Thomas Grosges
The topic of this research concerns new developments on VKI-LES code. We investigate on the three-dimensional flow around a cylinder of arbitrary cross-section, where the cylinder is of infinite extent in one direction. The toll used for the study is the EddyMD code, developed at von Karman Institute for Fluid Dynamics. It is an unsteady solver of the incompressible Navier-Stokes equations which simulate laminar and turbulent (with LES approach) flows. The computational field is treated with the Multi-Domains approach. The main developments and evolution are consisting of including the effects due to a solid symmetrical body. In order to use the resolution methods on Cartesian grids, approximation of the body description must be realized. In the present case, the approximative description of the body is realized by a diagonal Cartesian method, based on works of Lin et al. [1]. The used approximation method can be used for any complex geometry. However, for complex boundaries and when a large number of grid is involved, the approximation often cannot be made manually. Therefore, an automatic method is developed to approximate the complex body in Cartesian coordinates. Figure 1 shows an example of body and its diagonal approximation From this description, the complex contour can now be approximated by both diagonal segments and grid lines. This method more closely approximates the actual geometry than the sawtooth method. In practice, both the original contour and the approximated one may be complex enough to have to be described by a set of discrete data points. Depending of the grid cell number, some additional neighboring points for the original contour are computed in order to have a correct diagonal approximation. With this body description on cartesian grids, we can compute the flow field using the modified LES code, taking into account the body presence [2]. This is done for various flow parameters. An example of such simulation result is presented at Fig. 2 for a Reynolds number, Re = 100. Figures 3 and 4 show the rolls in the wake for this Re number and the average streamlines, respectively.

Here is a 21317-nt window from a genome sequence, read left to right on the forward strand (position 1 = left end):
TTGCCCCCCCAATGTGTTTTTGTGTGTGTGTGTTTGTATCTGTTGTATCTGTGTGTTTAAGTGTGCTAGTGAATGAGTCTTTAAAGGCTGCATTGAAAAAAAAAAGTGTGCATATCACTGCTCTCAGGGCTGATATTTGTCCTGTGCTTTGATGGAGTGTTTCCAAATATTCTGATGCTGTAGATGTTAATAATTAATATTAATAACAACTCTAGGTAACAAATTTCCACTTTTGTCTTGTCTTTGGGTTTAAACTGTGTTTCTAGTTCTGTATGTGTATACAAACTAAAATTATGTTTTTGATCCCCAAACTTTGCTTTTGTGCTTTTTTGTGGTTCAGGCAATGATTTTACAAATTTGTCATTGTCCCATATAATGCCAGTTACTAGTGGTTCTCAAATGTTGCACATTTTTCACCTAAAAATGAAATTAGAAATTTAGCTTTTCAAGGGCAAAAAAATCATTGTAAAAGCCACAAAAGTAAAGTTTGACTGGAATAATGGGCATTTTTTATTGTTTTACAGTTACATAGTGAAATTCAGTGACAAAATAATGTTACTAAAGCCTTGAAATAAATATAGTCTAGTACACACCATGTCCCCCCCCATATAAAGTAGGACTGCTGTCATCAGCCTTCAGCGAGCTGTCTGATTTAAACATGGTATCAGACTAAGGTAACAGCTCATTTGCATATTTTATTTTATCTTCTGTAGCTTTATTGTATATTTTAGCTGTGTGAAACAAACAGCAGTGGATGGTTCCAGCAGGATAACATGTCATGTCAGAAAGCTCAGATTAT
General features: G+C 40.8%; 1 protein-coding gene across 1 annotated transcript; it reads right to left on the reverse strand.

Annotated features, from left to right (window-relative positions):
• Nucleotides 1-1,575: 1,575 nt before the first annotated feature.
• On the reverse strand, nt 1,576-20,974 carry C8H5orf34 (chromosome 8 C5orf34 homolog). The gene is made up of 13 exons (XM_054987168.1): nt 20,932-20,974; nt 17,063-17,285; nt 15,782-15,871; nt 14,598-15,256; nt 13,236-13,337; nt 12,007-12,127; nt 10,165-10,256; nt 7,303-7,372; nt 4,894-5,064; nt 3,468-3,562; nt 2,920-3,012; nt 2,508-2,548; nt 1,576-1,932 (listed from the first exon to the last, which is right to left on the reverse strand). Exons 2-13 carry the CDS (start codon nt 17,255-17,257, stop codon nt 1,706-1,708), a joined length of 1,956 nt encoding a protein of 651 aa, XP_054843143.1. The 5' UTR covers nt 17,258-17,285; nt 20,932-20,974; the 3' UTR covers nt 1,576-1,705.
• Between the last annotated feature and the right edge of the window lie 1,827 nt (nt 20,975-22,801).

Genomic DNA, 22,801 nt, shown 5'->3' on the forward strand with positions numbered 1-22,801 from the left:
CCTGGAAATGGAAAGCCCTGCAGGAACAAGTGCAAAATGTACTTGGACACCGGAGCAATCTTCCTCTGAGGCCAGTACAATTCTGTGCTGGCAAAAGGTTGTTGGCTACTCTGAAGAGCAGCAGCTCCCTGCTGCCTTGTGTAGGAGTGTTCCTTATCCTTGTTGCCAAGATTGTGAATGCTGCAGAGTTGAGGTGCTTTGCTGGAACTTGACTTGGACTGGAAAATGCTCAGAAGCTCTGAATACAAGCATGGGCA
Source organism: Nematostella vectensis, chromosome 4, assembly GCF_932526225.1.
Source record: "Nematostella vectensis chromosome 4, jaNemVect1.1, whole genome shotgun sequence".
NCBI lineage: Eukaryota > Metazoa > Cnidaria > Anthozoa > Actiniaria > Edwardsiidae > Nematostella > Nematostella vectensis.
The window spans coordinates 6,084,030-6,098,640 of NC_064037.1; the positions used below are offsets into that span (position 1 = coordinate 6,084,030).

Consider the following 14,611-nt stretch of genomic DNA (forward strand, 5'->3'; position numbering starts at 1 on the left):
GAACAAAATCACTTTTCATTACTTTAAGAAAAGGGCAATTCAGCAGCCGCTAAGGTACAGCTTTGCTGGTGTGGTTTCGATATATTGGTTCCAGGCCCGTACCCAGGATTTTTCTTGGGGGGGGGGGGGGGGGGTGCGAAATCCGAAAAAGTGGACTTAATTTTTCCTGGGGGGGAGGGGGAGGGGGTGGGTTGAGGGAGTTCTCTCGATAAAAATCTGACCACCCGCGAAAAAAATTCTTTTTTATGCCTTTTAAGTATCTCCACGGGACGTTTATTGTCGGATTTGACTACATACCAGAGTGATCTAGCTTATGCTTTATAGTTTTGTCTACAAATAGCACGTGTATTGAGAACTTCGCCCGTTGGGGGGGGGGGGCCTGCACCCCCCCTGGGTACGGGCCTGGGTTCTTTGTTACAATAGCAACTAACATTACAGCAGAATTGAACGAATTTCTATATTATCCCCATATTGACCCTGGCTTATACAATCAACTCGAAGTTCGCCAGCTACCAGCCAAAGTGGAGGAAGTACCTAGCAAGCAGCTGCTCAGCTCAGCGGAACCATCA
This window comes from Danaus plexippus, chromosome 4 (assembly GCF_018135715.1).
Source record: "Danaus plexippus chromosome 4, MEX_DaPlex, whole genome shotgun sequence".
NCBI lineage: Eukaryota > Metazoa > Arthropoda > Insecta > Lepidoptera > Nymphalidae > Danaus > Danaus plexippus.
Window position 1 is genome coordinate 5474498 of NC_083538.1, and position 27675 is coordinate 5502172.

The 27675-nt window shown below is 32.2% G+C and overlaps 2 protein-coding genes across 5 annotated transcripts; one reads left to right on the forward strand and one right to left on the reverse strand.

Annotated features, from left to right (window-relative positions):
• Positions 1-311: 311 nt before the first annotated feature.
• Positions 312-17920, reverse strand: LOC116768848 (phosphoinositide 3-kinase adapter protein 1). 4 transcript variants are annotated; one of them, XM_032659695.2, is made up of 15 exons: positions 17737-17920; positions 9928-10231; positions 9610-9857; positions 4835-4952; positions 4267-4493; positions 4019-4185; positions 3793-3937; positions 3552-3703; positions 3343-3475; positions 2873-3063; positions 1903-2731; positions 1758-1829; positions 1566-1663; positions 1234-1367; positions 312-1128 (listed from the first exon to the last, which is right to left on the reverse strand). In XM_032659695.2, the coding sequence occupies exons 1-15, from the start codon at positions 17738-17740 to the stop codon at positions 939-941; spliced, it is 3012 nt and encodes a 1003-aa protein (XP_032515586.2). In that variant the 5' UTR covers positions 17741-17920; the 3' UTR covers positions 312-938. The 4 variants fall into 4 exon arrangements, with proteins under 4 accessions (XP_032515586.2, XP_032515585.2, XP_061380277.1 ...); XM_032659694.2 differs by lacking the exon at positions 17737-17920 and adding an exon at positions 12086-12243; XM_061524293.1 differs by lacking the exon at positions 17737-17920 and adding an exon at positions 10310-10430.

[1] W. Lin, K. Carlson and C.J. Chen,
Diagonal Cartesian Method for Numerical Simulation of Incompressible Flows over Complex Boundaries,
Numerical Heat Transfer, Part B, 33, 181-213, 1998.
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